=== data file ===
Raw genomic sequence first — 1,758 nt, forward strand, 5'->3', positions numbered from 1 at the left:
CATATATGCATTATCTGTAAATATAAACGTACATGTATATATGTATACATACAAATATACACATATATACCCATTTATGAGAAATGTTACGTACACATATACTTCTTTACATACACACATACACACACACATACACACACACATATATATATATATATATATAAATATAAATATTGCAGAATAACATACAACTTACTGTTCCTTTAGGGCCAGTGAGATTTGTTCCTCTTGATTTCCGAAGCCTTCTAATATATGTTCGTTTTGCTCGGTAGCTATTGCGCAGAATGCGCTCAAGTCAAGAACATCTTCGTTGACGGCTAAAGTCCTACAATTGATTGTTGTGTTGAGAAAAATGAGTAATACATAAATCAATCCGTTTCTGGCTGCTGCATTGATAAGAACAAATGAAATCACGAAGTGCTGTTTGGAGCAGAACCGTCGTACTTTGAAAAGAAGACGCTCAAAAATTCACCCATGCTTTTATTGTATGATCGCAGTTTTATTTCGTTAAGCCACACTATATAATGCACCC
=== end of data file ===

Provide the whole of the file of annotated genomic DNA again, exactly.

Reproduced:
Raw genomic sequence first — 1,758 nt, forward strand, 5'->3', positions numbered from 1 at the left:
CATATATGCATTATCTGTAAATATAAACGTACATGTATATATGTATACATACAAATATACACATATATACCCATTTATGAGAAATGTTACGTACACATATACTTCTTTACATACACACATACACACACACATACACACACACATATATATATATATATATATAAATATAAATATTGCAGAATAACATACAACTTACTGTTCCTTTAGGGCCAGTGAGATTTGTTCCTCTTGATTTCCGAAGCCTTCTAATATATGTTCGTTTTGCTCGGTAGCTATTGCGCAGAATGCGCTCAAGTCAAGAACATCTTCGTTGACGGCTAAAGTCCTACAATTGATTGTTGTGTTGAGAAAAATGAGTAATACATAAATCAATCCGTTTCTGGCTGCTGCATTGATAAGAACAAATGAAATCACGAAGTGCTGTTTGGAGCAGAACCGTCGTACTTTGAAAAGAAGACGCTCAAAAATTCACCCATGCTTTTATTGTATGATCGCAGTTTTATTTCGTTAAGCCACACTATATAATGCACCC